Immigration has become a hot-button topic all across the globe over the last few years, and is not limited to the United States. Throughout the course of human history, hungry or otherwise desperate people have left their homes to immigrate to other areas where they could make a new and better life for themselves. Unfortunately, in the 21st century, there is often nowhere for desperate people to go as large numbers of immigrants are not welcome in most countries.
The immigration issue has been simmering for decades along the southern border of the United States, and immigration has led to controversy or even violence in in India, Europe and across the Middle East. The ongoing violence in Libya, Syria and Iraq has led to a more pressing immigration crisis in Southern Europe today, as the continent is trying to deal with hundreds of thousands of refugees fleeing the violence in these areas.
The September 2nd edition of Goldman Sachs Fortnightly Thoughts explores the issue of immigration, focusing on recent trends and highlighting possible impacts on macroeconomics and investments.
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Immigration is growing
GS analyst Hugo Scott-Gall and colleagues point out that immigrants now account for 3.2% of the global population, a notable increase from 2.8% in 2010. The U.S. is obviously the most sought-after destination. America has four times as many immigrants as Russia, the second-largest immigrant host nation. That said, when looked at relative to native populations, major Middle East nations have seen the most immigration. The GS data also shows that international migrants represent a large and growing share of the population in Switzerland, Australia, Sweden, Spain and the UK.
In terms of country of origin, India is in first place 14 million emigrants dispersed around the world, followed by Mexico with over 13%. Immigrants originating from Mexico represent more than 10% of the nation’s total population, and the vast majority of immigrants moved to the U.S. Scott-Gall et al also elaborate that China, Bangladesh, Pakistan and the Philippines have also experienced notable net outflows over the last 30 or 40 years.
Note that the figures used in this GS report do not include the large influx of immigrants from the Middle East seeking refuge in Europe over the last year or so.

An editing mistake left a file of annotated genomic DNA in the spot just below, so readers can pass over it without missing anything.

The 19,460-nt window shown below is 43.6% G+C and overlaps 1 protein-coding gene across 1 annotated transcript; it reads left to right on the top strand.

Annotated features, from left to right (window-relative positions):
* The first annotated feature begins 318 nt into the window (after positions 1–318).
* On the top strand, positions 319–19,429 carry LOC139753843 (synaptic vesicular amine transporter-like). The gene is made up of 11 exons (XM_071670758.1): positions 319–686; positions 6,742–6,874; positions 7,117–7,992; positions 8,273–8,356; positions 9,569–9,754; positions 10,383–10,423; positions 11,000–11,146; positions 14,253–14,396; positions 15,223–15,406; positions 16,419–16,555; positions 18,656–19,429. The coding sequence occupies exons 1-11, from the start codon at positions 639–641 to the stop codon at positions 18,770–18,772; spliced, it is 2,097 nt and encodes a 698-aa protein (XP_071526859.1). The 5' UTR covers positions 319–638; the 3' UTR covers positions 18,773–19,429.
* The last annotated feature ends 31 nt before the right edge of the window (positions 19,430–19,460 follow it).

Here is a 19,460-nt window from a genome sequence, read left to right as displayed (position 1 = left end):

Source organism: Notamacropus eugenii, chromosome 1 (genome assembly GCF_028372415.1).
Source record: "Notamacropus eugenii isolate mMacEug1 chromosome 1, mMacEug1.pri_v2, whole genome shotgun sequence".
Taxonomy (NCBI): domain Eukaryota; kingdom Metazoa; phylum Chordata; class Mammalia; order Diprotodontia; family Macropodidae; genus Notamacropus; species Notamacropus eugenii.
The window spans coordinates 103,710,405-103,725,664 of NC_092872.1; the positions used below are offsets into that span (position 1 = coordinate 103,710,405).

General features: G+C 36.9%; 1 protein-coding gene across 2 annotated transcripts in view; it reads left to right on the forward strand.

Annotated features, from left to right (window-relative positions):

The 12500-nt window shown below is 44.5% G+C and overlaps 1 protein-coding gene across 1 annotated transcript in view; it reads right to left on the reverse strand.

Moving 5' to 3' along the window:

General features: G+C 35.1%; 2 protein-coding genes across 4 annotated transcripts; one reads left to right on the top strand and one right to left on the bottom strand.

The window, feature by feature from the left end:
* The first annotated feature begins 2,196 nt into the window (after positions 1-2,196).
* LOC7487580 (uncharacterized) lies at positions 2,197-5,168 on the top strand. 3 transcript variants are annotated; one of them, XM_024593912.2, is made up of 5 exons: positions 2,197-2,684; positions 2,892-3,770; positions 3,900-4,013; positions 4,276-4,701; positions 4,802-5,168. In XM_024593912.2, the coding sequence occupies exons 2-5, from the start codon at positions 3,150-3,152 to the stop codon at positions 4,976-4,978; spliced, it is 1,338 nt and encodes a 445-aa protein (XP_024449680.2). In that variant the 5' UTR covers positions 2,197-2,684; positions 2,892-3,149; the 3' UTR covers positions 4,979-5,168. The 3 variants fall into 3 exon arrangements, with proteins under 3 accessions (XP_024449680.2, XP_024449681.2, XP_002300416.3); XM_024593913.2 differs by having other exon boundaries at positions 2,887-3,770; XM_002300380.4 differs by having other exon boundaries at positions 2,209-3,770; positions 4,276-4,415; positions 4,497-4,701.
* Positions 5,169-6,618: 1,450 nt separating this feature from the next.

Goldman Sachs identifies seven global immigration trends
Immigrants want a part of the American Dream: The GS report points out that the U.S. has welcomed large numbers of both skilled and unskilled labor, with the former giving it a big advantage in innovation. Related to this, the analysts note that more than 45% of the employees in Silicon Valley are foreign born.
Migration from Southern Europe to Northern Europe: Scott-Gall et al note: “The flow of young and skilled labor from Southern Europe to economies in the North can be problematic for peripheral growth, but good for the cities in the North – London, Berlin, Stockholm etc.”
Brain drain in EM: Of particular interest, China and India have together seen more than 90,000 inventors immigrate over the last 10 years. This will become a serious problem for emerging nations if their educated workforce continues to permanently emigrate.
Immigration flows within the U.S.: The GS analysts explain: “Cities that are home to growth industries and strong educational institutions have thrived vs. those reliant on sunset industries; think Detroit vs. Chicago.”
Immigration flows within China: Scott-Gall and collegues highlight that internal migration was a key driver of investment opportunities in China, with a similar phenomenon likely to unfold in other EMs.
Chinese shopping mania: Although not immigration per se, the GS report also notes the massive growth in Chinese visitors to Japan, South Korea and Thailand. Of note, Chinese visitors currently represent close to 25% of all visitors to Japan.
International remittances: Finally, the analysts argue that remittances are a huge revenue pool that is “ripe for disruption given huge friction costs”, and project that significantly reduced transaction charges on foreign remittances will lead to greater household consumption in a number of EMs.